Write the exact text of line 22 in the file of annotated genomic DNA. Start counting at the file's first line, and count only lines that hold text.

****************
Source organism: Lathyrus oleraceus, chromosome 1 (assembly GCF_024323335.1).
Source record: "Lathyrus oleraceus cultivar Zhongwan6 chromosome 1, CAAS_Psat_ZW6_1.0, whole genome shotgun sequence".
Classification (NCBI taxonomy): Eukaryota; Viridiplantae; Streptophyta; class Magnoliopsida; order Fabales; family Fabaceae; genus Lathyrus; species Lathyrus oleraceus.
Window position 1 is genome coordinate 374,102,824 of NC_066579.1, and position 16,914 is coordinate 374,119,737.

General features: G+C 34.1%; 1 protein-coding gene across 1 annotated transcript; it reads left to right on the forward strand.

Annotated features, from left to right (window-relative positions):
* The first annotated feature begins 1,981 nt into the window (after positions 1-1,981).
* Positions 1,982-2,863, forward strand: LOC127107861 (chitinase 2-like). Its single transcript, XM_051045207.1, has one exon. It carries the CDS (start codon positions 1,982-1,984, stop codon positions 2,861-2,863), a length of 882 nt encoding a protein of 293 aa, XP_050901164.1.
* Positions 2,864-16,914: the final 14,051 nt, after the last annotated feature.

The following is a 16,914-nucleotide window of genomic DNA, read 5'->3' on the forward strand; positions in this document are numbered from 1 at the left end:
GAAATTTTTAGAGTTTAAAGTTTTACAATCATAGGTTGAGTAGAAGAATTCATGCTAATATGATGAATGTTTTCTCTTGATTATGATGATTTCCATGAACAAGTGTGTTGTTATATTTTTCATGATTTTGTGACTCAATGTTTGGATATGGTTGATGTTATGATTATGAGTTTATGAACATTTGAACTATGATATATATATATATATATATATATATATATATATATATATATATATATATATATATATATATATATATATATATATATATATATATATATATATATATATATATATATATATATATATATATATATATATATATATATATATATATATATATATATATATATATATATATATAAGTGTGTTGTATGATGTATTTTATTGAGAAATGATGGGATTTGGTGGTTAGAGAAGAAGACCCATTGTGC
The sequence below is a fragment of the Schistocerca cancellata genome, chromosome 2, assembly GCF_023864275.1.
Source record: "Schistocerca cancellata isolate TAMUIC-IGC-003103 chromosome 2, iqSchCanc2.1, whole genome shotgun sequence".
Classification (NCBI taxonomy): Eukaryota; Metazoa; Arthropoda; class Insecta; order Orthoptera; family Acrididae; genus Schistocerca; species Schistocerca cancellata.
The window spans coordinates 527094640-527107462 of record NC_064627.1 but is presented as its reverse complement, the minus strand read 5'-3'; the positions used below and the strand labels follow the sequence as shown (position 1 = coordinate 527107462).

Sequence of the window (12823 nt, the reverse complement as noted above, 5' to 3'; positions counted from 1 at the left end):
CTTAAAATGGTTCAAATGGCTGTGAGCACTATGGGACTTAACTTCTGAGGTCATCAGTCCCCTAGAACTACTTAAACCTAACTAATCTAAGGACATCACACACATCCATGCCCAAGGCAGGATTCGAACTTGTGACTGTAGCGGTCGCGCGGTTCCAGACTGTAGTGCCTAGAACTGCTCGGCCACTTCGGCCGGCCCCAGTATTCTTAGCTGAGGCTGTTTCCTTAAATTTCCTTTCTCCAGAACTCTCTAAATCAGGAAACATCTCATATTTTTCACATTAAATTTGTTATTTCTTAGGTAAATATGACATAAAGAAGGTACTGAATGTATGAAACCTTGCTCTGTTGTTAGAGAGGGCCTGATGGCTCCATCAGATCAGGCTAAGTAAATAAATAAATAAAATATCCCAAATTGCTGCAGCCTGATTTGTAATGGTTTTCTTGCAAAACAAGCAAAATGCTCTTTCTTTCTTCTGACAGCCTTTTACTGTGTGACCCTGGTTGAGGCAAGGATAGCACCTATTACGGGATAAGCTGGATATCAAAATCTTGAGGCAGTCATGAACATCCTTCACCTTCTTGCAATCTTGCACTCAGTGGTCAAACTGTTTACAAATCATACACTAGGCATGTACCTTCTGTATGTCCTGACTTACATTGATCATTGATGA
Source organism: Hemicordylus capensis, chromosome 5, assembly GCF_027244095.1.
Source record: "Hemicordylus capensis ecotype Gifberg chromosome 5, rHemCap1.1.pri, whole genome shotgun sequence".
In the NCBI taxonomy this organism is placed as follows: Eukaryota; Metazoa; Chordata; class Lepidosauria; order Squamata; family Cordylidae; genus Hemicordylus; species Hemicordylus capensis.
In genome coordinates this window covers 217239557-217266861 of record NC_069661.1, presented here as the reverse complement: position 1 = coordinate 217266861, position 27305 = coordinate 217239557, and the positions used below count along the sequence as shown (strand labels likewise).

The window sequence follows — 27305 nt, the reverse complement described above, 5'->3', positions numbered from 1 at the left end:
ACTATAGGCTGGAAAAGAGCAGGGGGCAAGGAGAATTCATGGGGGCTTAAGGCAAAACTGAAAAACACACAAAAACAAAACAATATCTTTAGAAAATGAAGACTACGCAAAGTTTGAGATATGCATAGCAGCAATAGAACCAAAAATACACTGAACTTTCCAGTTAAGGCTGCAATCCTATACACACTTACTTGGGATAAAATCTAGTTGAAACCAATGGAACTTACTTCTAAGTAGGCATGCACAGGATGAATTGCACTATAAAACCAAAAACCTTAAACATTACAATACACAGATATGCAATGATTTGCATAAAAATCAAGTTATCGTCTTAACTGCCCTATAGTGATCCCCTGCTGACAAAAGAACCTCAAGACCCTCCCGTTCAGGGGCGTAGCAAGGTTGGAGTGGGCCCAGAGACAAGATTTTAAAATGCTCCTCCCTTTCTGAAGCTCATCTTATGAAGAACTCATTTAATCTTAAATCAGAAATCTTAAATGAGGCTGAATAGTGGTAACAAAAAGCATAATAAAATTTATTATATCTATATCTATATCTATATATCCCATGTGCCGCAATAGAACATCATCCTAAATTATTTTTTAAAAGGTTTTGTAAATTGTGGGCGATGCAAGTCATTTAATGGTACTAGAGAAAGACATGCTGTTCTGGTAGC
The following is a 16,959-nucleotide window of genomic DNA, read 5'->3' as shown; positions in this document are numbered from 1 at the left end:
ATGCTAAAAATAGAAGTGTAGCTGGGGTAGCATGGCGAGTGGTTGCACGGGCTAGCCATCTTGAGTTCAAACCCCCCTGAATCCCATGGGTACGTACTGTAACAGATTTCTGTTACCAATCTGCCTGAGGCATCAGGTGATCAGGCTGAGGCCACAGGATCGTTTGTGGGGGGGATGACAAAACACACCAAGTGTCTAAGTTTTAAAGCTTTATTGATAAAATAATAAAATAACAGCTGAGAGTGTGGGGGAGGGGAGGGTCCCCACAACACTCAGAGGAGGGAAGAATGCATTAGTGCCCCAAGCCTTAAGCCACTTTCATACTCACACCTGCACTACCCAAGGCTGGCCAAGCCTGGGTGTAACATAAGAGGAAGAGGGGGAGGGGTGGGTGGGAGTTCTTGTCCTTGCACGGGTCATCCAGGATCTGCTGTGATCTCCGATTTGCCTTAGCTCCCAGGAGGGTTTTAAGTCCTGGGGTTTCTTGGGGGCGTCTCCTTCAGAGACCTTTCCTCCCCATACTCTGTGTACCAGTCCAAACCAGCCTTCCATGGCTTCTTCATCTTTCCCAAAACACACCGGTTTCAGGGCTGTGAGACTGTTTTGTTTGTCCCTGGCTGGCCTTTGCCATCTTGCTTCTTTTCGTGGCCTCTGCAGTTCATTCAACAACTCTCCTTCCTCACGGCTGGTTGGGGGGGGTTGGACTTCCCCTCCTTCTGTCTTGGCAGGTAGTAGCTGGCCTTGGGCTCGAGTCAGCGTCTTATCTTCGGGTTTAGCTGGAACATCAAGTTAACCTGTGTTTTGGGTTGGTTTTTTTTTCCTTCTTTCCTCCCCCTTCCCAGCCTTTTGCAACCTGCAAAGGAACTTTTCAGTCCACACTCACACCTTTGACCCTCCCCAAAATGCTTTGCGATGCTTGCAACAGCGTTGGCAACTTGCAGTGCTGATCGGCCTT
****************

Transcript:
The window sequence follows — 27305 nt, the reverse complement described above, 5'->3', positions numbered from 1 at the left end: